If seven years ago someone had sat me down and told me that my haircut, braces, dress size, where I ate lunch, what sport I played, or the status I held through high school wouldn’t mean a damn thing five, ten, or twenty years later, I don’t know if I would have believed them, but I wish someone, anyone had. For four years I made a desperate effort to be popular, to be friends with the “right” people, to be noticed. I was so determined to be noticed that I put myself before others and totally lost myself along the way.
There always seems to come a time in everyone’s life when the question is asked:
“Who are you?”
You are asked to define yourself, your essence, who you are as a person. When this time had come, I had no idea who I was. After years of concealing, adding to, and detracting from who I was, I wasn’t sure where the real me began and where the false me ended, or if it ended. I was desperately trying to break out of a box I felt was falsely labeled while simultaneously attempting to shove myself into another box of my own making – one in which I did not fit.
Then came senior year, the year it’s all supposed to change; the year it is all supposed to make sense. I had nearly completely lost my true identity and was more stressed and unhappy than I could have ever imagined. I put myself through an agonizing amount of pressure and pain to be noticed or cool or popular.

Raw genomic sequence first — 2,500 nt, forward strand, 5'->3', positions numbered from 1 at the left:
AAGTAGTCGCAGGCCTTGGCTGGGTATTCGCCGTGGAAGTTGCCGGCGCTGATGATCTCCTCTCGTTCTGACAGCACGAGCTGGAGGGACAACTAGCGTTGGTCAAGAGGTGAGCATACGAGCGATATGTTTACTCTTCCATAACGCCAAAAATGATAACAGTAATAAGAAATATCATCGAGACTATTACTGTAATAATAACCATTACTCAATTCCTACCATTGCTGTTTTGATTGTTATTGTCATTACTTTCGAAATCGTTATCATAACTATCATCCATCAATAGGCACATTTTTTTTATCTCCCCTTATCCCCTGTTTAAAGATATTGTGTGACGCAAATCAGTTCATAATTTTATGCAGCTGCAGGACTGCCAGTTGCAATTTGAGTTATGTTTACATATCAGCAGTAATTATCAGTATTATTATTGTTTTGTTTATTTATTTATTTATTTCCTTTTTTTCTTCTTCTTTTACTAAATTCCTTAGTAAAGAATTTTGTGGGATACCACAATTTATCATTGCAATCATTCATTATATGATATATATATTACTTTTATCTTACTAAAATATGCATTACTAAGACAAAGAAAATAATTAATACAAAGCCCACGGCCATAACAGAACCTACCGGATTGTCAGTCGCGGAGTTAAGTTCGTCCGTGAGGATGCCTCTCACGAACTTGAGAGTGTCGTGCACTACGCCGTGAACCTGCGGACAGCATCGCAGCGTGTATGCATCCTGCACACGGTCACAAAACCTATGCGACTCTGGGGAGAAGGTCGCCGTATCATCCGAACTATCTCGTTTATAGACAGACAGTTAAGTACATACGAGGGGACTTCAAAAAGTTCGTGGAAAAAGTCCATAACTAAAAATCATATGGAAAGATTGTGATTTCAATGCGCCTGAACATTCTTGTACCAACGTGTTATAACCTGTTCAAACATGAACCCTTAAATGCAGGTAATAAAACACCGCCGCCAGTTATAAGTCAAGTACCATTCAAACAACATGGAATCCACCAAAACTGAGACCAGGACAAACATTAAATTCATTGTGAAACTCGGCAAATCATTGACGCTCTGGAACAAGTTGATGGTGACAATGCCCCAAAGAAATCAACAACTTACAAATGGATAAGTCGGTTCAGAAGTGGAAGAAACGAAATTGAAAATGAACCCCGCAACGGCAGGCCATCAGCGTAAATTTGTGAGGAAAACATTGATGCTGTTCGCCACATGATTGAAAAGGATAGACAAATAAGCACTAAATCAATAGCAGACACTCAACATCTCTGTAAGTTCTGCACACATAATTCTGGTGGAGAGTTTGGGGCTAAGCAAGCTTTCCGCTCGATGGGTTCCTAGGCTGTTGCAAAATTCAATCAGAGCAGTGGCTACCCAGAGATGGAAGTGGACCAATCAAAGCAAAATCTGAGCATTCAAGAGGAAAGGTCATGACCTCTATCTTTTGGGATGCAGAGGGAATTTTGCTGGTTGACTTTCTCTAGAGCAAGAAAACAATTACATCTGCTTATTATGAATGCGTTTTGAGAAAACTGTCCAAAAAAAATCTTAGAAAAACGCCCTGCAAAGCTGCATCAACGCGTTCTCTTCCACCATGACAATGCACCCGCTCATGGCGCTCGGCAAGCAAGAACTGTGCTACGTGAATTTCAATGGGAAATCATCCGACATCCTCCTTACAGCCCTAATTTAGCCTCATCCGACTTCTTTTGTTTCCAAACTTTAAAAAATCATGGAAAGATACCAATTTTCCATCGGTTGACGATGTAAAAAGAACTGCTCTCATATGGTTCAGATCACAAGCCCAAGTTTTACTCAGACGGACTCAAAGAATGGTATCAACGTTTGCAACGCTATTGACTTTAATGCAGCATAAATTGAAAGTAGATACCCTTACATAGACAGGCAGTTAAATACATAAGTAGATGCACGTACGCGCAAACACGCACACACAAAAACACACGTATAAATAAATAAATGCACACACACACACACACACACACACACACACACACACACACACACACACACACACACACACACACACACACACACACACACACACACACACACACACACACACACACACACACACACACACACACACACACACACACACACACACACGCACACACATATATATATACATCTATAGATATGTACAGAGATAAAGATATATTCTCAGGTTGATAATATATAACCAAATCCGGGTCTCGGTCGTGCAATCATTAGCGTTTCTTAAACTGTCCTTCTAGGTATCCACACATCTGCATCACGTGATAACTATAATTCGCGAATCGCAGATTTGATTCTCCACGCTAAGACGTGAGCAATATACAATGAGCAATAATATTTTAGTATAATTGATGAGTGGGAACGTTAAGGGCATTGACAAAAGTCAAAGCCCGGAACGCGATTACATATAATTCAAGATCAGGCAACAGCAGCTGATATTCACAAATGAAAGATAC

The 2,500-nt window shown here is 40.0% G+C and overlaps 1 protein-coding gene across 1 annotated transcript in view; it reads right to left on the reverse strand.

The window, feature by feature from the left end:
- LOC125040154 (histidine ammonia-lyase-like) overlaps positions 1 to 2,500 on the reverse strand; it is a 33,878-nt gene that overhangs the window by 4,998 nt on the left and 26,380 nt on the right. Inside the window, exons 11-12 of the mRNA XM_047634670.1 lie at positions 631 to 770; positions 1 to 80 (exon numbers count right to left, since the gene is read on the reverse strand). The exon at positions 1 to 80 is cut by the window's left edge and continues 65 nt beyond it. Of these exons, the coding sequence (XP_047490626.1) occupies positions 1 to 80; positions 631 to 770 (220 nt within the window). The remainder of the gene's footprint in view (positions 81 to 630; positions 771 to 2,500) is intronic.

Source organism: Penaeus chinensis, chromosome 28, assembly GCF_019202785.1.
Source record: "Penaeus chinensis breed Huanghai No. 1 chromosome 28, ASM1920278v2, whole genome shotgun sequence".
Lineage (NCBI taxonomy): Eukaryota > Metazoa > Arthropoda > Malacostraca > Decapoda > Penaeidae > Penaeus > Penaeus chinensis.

Finally, fall homecoming came around. The nominations made their way to my second period Spanish class, where I was pulled out of the lesson and told I was a senior class nominee. I was ecstatic. Me, a sometimes loud – sometimes shut in, awkward kid who was nowhere near popular, was nominated for homecoming queen. By the time the ballots were all out, and the votes in, I could hardly keep it together. The winners were announced at the season’s big basketball game. Much of the senior class was in attendance, and all of the nominees made their way to the center of the court during halftime. They listed the names of the winners over the microphone, freshman first, seniors last. When it came to our turn, my opponent and I held hands. Opponent seems like a terribly adversarial term, we had been friends for years, but at the end of the day it still felt like a competition. I knew I wasn’t going to win, and I was ready to turn around and hug and congratulate her on her new title, but then they said my name. I had won homecoming queen. We hugged and laughed and I made my way to accept my handmade crown. I was congratulated by my classmates, and hugged by people I had hardly ever spoken to. Afterward I stood off to one corner, a bit dazed.